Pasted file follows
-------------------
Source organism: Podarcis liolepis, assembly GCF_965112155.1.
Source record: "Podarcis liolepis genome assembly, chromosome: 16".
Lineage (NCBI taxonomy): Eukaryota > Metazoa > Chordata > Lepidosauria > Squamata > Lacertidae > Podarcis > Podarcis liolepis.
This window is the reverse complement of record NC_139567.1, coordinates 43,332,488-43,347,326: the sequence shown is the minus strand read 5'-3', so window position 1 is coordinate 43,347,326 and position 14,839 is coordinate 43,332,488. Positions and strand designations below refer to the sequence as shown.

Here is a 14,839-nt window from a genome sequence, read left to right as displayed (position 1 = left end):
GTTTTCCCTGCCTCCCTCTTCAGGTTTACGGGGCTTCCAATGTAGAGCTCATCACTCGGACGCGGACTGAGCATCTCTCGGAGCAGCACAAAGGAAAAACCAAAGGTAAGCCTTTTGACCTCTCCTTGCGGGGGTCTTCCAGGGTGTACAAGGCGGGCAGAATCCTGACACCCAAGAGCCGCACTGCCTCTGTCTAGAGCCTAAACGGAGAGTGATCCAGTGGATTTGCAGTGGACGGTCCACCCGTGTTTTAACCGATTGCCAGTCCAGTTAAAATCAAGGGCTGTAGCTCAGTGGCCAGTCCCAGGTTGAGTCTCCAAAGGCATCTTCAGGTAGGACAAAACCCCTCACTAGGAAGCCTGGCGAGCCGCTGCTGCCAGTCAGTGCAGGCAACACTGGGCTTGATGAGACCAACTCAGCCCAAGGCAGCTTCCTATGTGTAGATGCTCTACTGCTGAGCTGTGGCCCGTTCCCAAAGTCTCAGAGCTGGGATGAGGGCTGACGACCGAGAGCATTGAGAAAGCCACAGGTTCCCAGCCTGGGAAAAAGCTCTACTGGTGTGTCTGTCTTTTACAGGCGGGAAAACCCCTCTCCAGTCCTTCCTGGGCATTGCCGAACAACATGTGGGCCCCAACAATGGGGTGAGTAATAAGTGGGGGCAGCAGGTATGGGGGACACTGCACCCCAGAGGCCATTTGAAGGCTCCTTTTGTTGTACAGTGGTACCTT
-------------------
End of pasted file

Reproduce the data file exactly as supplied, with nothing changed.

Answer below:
Source organism: Podarcis liolepis, assembly GCF_965112155.1.
Source record: "Podarcis liolepis genome assembly, chromosome: 16".
Lineage (NCBI taxonomy): Eukaryota > Metazoa > Chordata > Lepidosauria > Squamata > Lacertidae > Podarcis > Podarcis liolepis.
This window is the reverse complement of record NC_139567.1, coordinates 43,332,488-43,347,326: the sequence shown is the minus strand read 5'-3', so window position 1 is coordinate 43,347,326 and position 14,839 is coordinate 43,332,488. Positions and strand designations below refer to the sequence as shown.

Here is a 14,839-nt window from a genome sequence, read left to right as displayed (position 1 = left end):
GTTTTCCCTGCCTCCCTCTTCAGGTTTACGGGGCTTCCAATGTAGAGCTCATCACTCGGACGCGGACTGAGCATCTCTCGGAGCAGCACAAAGGAAAAACCAAAGGTAAGCCTTTTGACCTCTCCTTGCGGGGGTCTTCCAGGGTGTACAAGGCGGGCAGAATCCTGACACCCAAGAGCCGCACTGCCTCTGTCTAGAGCCTAAACGGAGAGTGATCCAGTGGATTTGCAGTGGACGGTCCACCCGTGTTTTAACCGATTGCCAGTCCAGTTAAAATCAAGGGCTGTAGCTCAGTGGCCAGTCCCAGGTTGAGTCTCCAAAGGCATCTTCAGGTAGGACAAAACCCCTCACTAGGAAGCCTGGCGAGCCGCTGCTGCCAGTCAGTGCAGGCAACACTGGGCTTGATGAGACCAACTCAGCCCAAGGCAGCTTCCTATGTGTAGATGCTCTACTGCTGAGCTGTGGCCCGTTCCCAAAGTCTCAGAGCTGGGATGAGGGCTGACGACCGAGAGCATTGAGAAAGCCACAGGTTCCCAGCCTGGGAAAAAGCTCTACTGGTGTGTCTGTCTTTTACAGGCGGGAAAACCCCTCTCCAGTCCTTCCTGGGCATTGCCGAACAACATGTGGGCCCCAACAATGGGGTGAGTAATAAGTGGGGGCAGCAGGTATGGGGGACACTGCACCCCAGAGGCCATTTGAAGGCTCCTTTTGTTGTACAGTGGTACCTT